Friday, September 10, 2010

Because I Like Having Pretty Feet

Maybe I'm just spoiled by being such a newbie with no complications at all, but I sometimes read the dos-and-don'ts of diabetic self-care and I'm like, WTF? I'm not made of glass!

Like this "Treat Your Feet Right" quiz on dlife. Sorry to spoil some of the answers for you, but never go barefoot on the beach?! (Are you really knocking sand for being "ground up rock?") Don't get pedicures?! Oh, and cut toenails about once a week?! (My toenails would be itty bitty nubs if I tried that!)

Yeah, OK, I get that you could step on something sharp in the sand. And I'm sure there are a few rogue pedicurists out there who turn the water too hot (check it first!) or are careless enough to cut you with their germy nail clippers, but I wouldn't think of a pedicure at a clean and reputable salon as dangerous.

What it comes down to, I think, is calculating your risks and deciding how much precaution to take. For example, having phenomenal circulation, all of the feeling in my feet, and pretty decent control of my blood sugars, I don't think a cut toe will put me at great risk of anything serious (as long as I care for it or get it taken care of, whichever is called for). So, on the rare occasion that I go to the beach, I'm going to walk barefoot in the sand. And I'm going to get a cute pedicure once in a while, because I can never keep up with all that dead skin myself. (But, at the recommendation of my CDE, I won't let them use one of those scary callus razors anymore.)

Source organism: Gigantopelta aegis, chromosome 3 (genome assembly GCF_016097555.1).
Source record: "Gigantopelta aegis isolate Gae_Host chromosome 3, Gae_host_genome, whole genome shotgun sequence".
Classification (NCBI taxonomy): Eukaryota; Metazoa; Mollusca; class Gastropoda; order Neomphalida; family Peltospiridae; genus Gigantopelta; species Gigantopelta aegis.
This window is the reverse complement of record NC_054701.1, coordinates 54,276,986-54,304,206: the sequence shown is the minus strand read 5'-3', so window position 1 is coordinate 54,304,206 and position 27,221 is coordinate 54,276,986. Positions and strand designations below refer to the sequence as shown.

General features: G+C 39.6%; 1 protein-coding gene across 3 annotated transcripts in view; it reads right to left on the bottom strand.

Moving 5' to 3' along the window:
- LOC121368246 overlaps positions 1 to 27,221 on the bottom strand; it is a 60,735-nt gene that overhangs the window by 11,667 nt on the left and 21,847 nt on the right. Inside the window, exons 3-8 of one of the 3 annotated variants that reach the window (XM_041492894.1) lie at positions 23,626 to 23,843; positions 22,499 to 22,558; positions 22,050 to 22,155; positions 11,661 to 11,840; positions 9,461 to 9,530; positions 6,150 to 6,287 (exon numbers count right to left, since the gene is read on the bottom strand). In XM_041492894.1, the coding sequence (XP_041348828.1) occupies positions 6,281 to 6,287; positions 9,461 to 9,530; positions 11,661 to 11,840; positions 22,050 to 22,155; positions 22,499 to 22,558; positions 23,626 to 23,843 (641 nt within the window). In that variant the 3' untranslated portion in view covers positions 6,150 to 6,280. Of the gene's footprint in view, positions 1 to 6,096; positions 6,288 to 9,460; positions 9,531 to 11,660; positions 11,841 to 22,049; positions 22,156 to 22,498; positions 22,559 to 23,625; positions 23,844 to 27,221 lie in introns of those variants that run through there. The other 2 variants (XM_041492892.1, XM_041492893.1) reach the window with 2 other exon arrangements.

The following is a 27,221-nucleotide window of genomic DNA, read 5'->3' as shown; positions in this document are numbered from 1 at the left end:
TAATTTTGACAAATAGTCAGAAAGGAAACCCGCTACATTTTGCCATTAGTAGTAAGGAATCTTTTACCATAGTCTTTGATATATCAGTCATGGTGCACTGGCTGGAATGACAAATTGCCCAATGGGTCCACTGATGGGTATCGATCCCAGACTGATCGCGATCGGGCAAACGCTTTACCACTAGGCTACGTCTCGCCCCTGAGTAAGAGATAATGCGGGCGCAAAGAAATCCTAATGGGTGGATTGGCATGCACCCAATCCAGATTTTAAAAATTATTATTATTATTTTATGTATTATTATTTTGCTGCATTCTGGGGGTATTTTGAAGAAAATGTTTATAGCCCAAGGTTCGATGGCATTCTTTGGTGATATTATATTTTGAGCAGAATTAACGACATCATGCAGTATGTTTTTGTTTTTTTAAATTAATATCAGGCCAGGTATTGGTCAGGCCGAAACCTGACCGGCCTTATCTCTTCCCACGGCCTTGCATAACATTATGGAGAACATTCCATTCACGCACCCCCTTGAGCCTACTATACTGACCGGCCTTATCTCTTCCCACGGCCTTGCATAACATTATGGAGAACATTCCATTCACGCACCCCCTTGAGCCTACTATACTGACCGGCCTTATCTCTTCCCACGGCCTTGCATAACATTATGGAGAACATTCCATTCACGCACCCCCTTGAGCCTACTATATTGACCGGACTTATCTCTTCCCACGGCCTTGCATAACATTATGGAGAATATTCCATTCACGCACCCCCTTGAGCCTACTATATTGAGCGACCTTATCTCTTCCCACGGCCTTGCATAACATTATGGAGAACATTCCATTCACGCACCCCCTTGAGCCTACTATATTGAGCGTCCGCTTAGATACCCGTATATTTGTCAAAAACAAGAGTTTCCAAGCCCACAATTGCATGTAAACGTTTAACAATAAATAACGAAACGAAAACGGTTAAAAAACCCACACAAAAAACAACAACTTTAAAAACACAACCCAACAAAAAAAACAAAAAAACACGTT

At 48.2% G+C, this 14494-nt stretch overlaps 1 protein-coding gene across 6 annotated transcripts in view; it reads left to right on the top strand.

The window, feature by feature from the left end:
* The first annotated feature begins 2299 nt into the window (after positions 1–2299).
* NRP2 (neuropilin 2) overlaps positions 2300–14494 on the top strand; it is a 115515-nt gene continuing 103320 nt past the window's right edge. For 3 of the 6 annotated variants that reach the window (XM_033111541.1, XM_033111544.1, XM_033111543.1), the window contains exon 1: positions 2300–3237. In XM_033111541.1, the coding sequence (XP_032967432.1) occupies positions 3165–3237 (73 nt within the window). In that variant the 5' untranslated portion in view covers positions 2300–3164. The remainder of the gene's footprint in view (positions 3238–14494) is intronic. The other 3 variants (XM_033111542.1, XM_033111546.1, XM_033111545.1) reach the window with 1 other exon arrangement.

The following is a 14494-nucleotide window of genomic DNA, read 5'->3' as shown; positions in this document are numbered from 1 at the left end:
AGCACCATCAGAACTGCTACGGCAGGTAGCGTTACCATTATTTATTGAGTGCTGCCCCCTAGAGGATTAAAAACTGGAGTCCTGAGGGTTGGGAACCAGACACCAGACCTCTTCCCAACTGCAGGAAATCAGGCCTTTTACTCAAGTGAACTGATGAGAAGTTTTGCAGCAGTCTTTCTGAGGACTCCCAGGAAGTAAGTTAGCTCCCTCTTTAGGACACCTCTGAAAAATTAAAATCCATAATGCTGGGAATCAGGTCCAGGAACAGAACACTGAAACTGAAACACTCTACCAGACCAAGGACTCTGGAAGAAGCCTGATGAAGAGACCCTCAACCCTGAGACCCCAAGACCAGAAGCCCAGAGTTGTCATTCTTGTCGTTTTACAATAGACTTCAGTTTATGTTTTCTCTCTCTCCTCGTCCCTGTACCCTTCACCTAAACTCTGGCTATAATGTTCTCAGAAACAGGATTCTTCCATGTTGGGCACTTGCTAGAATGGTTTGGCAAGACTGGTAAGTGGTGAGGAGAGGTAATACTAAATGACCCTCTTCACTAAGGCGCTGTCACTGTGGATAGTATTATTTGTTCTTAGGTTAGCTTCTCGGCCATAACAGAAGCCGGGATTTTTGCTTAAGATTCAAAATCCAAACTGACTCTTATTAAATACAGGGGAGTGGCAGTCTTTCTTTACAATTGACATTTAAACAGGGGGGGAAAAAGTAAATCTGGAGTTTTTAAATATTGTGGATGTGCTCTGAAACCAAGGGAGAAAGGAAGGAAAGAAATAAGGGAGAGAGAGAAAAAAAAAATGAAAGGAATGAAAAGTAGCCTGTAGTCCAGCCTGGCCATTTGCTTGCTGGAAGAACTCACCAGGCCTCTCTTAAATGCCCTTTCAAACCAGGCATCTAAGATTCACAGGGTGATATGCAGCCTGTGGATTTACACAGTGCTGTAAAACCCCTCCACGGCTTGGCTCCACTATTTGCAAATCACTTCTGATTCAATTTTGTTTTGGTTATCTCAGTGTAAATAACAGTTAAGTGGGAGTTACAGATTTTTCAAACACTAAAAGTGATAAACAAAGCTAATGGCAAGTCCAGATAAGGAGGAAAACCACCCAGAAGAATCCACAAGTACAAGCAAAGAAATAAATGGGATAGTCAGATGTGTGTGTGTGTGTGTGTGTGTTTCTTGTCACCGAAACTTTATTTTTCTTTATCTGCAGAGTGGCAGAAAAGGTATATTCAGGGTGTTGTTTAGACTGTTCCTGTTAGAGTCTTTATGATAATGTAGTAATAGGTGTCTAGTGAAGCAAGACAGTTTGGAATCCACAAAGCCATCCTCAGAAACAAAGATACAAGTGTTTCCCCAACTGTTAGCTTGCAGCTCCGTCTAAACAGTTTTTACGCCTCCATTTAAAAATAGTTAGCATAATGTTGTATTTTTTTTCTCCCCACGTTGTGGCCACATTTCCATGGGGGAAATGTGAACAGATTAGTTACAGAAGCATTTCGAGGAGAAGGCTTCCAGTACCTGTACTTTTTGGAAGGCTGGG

Now, if my condition changes in the future and I become more prone to infections or lose some feeling in my feet, that risk level becomes a little too high. I might wear sandals on my beach stroll and just dig my toes in the pre-checked sand at the foot of my towel... but I'll probably still get an occasional pedicure!

I think this is exactly the kind of stuff that makes a new diagnosis so hard to deal with. You're faced with a complicated treatment program, a complicated diet, and lots of complications living life (basic exercise shouldn't be potentially dangerous, damn it!). And then you're thrown alllllll this nit-picky stuff that could possibly be more of a risk for a new diabetic, and it starts looking like diabetes is taking over every single nook and cranny of your life.

Don't get me wrong, this information is important. I should be reminded that injuries to my feet are now more serious than before, and that barefoot walks on the beach and pedicures carry some risk of injury... but being told I simply shouldn't do those reasonably safe activities anymore flat out doesn't cut it for me. I'll do my best to manage this disease well, I'll take every precaution against wounds becoming infected, but dang it Diabetes-Care-Powers-that-Be, I'm pretty dang healthy and normal so, you leave my pedicures and tropical vacations alone!

My feet are freeeeeeee!!!!!

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